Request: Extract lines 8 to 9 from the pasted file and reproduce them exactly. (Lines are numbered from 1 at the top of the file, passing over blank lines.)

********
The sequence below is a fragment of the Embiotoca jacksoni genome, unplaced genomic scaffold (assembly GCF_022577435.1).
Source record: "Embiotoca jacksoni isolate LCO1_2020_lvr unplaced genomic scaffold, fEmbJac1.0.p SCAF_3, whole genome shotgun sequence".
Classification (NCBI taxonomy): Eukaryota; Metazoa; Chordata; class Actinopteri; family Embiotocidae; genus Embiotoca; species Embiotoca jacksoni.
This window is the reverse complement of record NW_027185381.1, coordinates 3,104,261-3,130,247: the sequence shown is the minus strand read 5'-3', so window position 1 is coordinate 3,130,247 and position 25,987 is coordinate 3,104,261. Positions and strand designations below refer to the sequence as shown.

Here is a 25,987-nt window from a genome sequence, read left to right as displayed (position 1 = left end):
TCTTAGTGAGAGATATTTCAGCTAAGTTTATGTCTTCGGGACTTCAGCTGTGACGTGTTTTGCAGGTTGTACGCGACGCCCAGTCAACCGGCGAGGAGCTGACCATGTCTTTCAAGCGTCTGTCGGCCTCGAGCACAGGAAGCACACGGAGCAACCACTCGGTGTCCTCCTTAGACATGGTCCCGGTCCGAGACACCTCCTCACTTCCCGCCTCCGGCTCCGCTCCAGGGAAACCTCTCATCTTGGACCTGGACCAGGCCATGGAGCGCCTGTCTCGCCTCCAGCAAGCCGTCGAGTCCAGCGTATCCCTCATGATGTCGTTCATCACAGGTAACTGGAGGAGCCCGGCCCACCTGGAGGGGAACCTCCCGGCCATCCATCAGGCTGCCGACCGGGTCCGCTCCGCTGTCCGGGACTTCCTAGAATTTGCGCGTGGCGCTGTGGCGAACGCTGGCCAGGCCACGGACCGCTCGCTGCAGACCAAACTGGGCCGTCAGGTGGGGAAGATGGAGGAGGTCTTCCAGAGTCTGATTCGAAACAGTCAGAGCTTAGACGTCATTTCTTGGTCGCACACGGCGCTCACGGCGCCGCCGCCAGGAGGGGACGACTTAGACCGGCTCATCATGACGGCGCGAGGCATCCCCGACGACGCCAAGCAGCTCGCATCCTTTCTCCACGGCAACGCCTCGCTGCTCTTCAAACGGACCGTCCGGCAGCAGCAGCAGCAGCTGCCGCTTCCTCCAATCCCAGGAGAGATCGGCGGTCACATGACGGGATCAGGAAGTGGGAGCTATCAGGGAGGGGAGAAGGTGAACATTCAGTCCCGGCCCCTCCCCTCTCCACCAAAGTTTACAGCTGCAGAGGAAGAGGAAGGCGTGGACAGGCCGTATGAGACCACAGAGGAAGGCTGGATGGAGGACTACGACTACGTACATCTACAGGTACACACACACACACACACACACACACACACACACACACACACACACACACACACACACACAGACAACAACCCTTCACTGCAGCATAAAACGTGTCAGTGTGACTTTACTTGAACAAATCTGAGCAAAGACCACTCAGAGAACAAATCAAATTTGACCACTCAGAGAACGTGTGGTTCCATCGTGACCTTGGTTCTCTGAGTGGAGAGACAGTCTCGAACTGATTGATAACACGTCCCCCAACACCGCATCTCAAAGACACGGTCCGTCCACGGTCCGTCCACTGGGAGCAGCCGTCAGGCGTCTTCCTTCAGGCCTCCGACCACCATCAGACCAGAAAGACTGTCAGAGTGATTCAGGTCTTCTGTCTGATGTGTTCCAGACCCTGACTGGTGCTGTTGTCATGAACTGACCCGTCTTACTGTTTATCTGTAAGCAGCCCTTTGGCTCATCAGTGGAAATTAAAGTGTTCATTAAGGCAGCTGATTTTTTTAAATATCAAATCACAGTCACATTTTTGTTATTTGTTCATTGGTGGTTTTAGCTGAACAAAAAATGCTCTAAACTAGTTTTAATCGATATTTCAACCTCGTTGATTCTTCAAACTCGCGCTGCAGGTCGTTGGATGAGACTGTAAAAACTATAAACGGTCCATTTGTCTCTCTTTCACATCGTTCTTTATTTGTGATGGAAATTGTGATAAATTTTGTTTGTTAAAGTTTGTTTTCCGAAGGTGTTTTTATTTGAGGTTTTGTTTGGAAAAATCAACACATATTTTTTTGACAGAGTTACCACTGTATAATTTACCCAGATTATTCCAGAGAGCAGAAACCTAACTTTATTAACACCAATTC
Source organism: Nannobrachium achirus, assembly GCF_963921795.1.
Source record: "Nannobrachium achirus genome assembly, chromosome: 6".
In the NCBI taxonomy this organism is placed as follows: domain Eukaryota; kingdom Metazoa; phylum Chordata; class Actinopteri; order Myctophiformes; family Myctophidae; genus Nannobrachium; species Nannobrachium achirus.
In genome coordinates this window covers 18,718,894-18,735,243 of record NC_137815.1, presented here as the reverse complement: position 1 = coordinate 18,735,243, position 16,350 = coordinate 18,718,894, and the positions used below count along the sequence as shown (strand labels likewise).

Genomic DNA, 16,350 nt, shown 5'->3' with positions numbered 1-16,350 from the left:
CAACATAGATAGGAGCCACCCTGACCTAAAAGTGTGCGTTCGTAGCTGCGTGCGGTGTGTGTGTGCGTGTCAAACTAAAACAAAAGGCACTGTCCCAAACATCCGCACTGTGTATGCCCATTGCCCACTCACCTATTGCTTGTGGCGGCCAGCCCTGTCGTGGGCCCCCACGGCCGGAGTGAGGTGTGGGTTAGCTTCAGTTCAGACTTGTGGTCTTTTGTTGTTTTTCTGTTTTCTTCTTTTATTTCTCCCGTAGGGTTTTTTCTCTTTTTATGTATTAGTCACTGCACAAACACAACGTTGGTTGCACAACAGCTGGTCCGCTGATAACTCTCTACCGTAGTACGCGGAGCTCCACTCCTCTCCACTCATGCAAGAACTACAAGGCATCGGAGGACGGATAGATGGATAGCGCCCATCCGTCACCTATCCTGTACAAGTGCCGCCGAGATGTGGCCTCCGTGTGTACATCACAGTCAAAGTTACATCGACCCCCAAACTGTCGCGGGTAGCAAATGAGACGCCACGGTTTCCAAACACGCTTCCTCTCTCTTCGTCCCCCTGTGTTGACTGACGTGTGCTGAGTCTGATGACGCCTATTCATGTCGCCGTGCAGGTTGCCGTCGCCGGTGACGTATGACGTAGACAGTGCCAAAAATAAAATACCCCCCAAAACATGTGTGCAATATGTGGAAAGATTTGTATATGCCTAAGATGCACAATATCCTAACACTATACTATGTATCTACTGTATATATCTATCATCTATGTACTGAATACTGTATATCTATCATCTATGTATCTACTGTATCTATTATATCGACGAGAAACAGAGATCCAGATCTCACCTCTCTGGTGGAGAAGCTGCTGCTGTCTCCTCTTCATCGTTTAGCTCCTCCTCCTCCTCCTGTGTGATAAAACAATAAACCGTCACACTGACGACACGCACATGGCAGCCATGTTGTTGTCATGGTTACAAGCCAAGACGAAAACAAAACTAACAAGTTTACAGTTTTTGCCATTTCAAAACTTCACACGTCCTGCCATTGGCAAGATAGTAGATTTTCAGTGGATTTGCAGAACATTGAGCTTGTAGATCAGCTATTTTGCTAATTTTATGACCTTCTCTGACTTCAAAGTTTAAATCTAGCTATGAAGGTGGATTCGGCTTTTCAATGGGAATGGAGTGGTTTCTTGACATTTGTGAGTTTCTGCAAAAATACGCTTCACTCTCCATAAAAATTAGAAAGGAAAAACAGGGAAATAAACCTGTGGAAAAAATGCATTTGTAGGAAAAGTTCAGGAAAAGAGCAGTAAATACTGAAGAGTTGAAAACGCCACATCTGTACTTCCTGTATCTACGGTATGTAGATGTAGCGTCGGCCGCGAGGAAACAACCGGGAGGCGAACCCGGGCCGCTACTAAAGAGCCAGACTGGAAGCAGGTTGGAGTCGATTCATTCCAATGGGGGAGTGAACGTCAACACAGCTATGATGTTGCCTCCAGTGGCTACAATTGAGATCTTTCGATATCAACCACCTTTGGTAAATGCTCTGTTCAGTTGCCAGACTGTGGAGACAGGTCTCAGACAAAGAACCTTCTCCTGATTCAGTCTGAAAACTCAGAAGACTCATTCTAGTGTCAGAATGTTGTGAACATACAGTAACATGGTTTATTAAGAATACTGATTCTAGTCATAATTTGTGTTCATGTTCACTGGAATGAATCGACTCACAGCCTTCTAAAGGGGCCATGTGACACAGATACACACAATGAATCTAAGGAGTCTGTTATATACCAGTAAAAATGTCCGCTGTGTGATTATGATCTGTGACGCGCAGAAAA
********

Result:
Source record: "Nannobrachium achirus genome assembly, chromosome: 6".
In the NCBI taxonomy this organism is placed as follows: domain Eukaryota; kingdom Metazoa; phylum Chordata; class Actinopteri; order Myctophiformes; family Myctophidae; genus Nannobrachium; species Nannobrachium achirus.